which will tear the com We have no desire, however, to munity asunder is permitted to push the argument too far, nor is take shape; for when vital issues it necessary. It is possible that

timid or trimming politicians we are willing to do without you." among the Unionists themselves When that day comes, and when will be willing to admit that the sane minority are crushed as “Home Rule” (as anxiously mini- the Cavaliers were crushed by mised by its English advocates) is Cromwell, Ireland, we admit, must a question which may legitimately go. But we maintain that no decome within the purview of Par- termination to that effect will be liament. They will be prepared operative or effective which is obat least to give the English Home tained by the votes of those memRuler the benefit of the doubt. bers of the Legislature who are They will say that he sincerely be- morally if not legally disabled lieves that Home Rule will not from acting. A decision so arrived lead to dismemberment, and that at would have no moral validityit is barely possible he may be no binding force. And the English right. According to this view people, we may rest assured, are the English Home Ruler is not not going to allow the empire to necessarily a traitor to the consti- be broken up by the votes of men tution as he understands it, nor who, whatever their domestic virHome Rule a question which Par- tues may be, are traitors to the liament is incompetent to enter constitution. tain. But it is obvious that such We do not base our contention considerations cannot be held to upon the plea that the Irish memapply to the Irish Home Ruler, bers are interested parties. It is or to the policy which he supports true that the judge who has the The Irish Home Ruler, as remotest connection with a have seen, is now working avow which is being tried in the court edly and unblushingly for the in which he sits, retires as a matdismemberment of the empire, ter of course from the bench. No lle is proud to be a rebel; he one believes that the high-minded glories in his treason. He is the gentlemen by whom the law is adopen enemy of the State as it ministered in this country would exists. What follows ? Is it not give a dishonest decision, however axiomatic that men who are out- closely their own interests were inside the pale of the constitution volved. But even in the case of are morally if not legally disquali- trained lawyers, it is deemed right fied from taking any legislative part and fitting to guard against the in the settlement of the question ? unconscious bias; and where the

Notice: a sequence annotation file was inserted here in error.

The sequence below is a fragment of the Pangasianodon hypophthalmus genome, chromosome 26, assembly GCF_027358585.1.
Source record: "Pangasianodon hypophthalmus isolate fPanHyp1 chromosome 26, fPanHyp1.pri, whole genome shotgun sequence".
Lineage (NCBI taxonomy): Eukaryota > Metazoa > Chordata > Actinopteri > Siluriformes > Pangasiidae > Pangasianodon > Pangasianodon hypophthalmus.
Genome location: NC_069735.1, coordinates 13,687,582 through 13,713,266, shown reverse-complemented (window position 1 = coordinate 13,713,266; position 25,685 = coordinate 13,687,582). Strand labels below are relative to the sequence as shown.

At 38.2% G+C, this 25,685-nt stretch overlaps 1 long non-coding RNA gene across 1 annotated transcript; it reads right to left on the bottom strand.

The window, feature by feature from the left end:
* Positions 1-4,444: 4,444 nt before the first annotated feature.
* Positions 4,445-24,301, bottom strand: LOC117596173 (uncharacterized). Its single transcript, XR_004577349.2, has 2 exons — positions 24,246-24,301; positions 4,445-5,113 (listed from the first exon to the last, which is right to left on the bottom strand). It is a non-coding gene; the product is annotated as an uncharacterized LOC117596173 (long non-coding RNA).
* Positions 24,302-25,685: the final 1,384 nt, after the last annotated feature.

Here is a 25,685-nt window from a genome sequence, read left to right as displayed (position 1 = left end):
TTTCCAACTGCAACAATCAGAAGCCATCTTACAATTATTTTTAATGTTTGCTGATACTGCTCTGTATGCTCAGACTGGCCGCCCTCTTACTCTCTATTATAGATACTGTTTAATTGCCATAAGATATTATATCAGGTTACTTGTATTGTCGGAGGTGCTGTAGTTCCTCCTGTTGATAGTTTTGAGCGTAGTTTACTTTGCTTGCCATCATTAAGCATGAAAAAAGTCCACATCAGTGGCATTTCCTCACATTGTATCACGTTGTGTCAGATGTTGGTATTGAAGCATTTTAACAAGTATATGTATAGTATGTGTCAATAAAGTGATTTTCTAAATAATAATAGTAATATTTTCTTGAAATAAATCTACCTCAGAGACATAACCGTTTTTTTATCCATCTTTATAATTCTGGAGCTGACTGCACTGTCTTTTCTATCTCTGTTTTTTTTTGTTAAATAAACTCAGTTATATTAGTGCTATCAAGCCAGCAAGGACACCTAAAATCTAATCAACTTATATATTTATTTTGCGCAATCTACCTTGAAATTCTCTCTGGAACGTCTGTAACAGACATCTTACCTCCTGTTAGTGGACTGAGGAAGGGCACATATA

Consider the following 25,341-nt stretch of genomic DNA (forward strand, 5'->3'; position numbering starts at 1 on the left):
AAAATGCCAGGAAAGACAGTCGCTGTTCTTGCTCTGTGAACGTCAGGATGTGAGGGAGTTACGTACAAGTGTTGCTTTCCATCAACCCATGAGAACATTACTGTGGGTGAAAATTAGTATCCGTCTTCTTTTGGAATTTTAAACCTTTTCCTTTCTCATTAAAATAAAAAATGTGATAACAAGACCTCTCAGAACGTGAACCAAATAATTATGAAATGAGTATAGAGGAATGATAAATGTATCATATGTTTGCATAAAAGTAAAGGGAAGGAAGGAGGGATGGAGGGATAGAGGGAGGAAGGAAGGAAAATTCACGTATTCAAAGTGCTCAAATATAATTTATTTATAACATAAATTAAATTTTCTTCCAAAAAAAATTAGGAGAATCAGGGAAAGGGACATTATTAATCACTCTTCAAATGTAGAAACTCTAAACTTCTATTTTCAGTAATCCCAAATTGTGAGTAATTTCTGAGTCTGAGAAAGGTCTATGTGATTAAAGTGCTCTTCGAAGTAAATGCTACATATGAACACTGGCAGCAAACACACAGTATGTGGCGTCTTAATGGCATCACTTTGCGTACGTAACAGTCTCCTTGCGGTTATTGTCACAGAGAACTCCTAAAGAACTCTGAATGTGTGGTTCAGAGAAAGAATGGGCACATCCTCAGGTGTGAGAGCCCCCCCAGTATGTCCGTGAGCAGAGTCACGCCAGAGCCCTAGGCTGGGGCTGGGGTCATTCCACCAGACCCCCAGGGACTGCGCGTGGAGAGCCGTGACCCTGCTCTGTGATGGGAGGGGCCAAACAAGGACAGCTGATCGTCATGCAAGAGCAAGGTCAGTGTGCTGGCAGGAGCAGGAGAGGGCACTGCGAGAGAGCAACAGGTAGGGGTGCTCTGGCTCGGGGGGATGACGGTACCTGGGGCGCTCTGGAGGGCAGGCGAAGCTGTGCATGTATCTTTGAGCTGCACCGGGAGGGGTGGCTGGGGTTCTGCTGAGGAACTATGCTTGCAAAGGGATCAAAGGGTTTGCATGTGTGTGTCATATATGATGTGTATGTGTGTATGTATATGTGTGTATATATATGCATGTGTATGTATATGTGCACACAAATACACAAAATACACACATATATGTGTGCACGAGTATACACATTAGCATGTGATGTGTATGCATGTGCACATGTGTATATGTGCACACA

One day or other the British interests are not personal but elector, in a momentary access of national, the objections to a party political delirium, may be con- being the judge in his own cause tent to part with Treland. He are not less strong. may say,—“Go your own way Our objection, however, is of

We

case

1 It would really seem, however, as if Mr Gladstone personally can no longer be includled among English Home Rulers. The tone in which, during the debate the other night, he spoke of England—of the England which had no doubt derisively, and even contemptuously, declined to listen to his charming-was characterised by a shrewish vindictiveness. The sense of proportion, the sense of humour, must be at a low ebb in a politician who, after ten years of interminable Irish parliamentary controversy, could venture to say that England, to the detriment of the sister kingdoms, had selfishly monopolised the time and the attention of Parliament.